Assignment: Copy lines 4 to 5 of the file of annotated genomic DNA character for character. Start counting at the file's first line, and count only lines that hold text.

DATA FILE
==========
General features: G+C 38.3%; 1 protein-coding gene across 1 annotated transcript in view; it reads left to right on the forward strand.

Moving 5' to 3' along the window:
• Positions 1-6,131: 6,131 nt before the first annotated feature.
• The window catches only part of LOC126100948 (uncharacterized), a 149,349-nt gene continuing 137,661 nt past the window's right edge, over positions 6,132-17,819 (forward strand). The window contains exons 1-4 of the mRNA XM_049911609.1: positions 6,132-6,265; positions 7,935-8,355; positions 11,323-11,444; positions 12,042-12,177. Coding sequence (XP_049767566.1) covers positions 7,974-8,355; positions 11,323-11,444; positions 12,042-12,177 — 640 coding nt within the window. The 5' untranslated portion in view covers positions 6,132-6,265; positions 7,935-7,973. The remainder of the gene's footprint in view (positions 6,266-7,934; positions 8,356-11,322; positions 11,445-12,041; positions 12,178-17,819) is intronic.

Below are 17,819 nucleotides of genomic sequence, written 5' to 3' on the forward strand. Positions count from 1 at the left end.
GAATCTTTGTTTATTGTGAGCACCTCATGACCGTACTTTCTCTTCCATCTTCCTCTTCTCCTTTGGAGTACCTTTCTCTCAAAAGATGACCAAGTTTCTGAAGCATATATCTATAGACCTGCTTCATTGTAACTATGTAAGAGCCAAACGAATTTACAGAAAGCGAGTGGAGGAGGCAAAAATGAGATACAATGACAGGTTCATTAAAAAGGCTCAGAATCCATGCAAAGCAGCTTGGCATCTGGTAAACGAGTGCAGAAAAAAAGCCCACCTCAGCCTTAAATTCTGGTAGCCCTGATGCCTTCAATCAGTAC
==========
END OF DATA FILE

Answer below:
• The window catches only part of LOC126100948 (uncharacterized), a 149,349-nt gene continuing 137,661 nt past the window's right edge, over positions 6,132-17,819 (forward strand). The window contains exons 1-4 of the mRNA XM_049911609.1: positions 6,132-6,265; positions 7,935-8,355; positions 11,323-11,444; positions 12,042-12,177. Coding sequence (XP_049767566.1) covers positions 7,974-8,355; positions 11,323-11,444; positions 12,042-12,177 — 640 coding nt within the window. The 5' untranslated portion in view covers positions 6,132-6,265; positions 7,935-7,973. The remainder of the gene's footprint in view (positions 6,266-7,934; positions 8,356-11,322; positions 11,445-12,041; positions 12,178-17,819) is intronic.

Below are 17,819 nucleotides of genomic sequence, written 5' to 3' on the forward strand. Positions count from 1 at the left end.